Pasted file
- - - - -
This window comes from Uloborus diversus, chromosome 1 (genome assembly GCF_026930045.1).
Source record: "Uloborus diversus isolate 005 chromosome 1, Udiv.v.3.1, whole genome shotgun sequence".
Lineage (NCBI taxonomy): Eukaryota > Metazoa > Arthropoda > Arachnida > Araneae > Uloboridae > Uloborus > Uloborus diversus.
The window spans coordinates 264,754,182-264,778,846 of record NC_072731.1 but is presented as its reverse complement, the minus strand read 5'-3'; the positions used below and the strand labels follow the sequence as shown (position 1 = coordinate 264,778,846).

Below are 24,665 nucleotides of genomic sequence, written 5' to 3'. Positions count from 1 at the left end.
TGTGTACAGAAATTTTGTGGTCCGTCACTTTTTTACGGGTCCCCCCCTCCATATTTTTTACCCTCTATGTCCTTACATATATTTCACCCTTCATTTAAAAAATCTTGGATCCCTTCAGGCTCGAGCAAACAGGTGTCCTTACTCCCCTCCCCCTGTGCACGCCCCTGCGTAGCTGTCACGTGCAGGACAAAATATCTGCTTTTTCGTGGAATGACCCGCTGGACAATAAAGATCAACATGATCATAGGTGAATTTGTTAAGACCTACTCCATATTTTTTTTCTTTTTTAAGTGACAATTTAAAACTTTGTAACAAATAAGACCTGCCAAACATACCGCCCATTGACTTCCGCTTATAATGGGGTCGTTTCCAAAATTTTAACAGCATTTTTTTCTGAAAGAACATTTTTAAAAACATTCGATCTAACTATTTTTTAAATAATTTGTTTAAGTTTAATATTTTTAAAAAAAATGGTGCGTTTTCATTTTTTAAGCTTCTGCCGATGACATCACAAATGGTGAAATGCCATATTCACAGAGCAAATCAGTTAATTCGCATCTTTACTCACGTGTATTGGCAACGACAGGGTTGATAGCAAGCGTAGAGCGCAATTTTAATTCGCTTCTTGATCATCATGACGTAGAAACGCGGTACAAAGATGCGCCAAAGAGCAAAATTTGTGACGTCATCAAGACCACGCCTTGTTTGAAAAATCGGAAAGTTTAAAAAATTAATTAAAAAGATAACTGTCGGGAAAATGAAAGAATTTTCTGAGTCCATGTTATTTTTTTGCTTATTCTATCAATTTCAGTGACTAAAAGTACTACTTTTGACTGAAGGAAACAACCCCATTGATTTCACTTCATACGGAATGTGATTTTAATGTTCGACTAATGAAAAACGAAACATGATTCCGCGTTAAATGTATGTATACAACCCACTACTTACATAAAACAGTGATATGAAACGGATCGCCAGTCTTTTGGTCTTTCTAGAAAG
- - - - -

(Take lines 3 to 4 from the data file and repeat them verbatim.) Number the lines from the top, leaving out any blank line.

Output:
Lineage (NCBI taxonomy): Eukaryota > Metazoa > Arthropoda > Arachnida > Araneae > Uloboridae > Uloborus > Uloborus diversus.
The window spans coordinates 264,754,182-264,778,846 of record NC_072731.1 but is presented as its reverse complement, the minus strand read 5'-3'; the positions used below and the strand labels follow the sequence as shown (position 1 = coordinate 264,778,846).